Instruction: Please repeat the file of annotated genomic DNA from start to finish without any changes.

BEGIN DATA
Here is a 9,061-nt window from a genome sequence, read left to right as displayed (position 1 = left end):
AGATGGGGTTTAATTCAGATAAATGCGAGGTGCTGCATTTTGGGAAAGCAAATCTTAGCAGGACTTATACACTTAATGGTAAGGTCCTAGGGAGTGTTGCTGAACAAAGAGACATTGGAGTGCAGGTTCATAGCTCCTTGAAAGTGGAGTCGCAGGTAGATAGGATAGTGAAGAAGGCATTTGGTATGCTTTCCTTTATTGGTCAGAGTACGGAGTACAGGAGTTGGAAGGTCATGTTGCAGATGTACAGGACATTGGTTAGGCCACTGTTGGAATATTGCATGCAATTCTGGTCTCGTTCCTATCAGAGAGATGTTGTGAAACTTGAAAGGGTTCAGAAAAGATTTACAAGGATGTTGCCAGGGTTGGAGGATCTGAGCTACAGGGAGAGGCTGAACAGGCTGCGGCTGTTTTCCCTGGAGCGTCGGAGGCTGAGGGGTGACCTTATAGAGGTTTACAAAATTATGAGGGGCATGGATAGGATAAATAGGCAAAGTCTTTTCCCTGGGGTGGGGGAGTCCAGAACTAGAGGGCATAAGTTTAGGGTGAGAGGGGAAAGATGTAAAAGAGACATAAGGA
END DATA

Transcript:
Here is a 9,061-nt window from a genome sequence, read left to right as displayed (position 1 = left end):
AGATGGGGTTTAATTCAGATAAATGCGAGGTGCTGCATTTTGGGAAAGCAAATCTTAGCAGGACTTATACACTTAATGGTAAGGTCCTAGGGAGTGTTGCTGAACAAAGAGACATTGGAGTGCAGGTTCATAGCTCCTTGAAAGTGGAGTCGCAGGTAGATAGGATAGTGAAGAAGGCATTTGGTATGCTTTCCTTTATTGGTCAGAGTACGGAGTACAGGAGTTGGAAGGTCATGTTGCAGATGTACAGGACATTGGTTAGGCCACTGTTGGAATATTGCATGCAATTCTGGTCTCGTTCCTATCAGAGAGATGTTGTGAAACTTGAAAGGGTTCAGAAAAGATTTACAAGGATGTTGCCAGGGTTGGAGGATCTGAGCTACAGGGAGAGGCTGAACAGGCTGCGGCTGTTTTCCCTGGAGCGTCGGAGGCTGAGGGGTGACCTTATAGAGGTTTACAAAATTATGAGGGGCATGGATAGGATAAATAGGCAAAGTCTTTTCCCTGGGGTGGGGGAGTCCAGAACTAGAGGGCATAAGTTTAGGGTGAGAGGGGAAAGATGTAAAAGAGACATAAGGA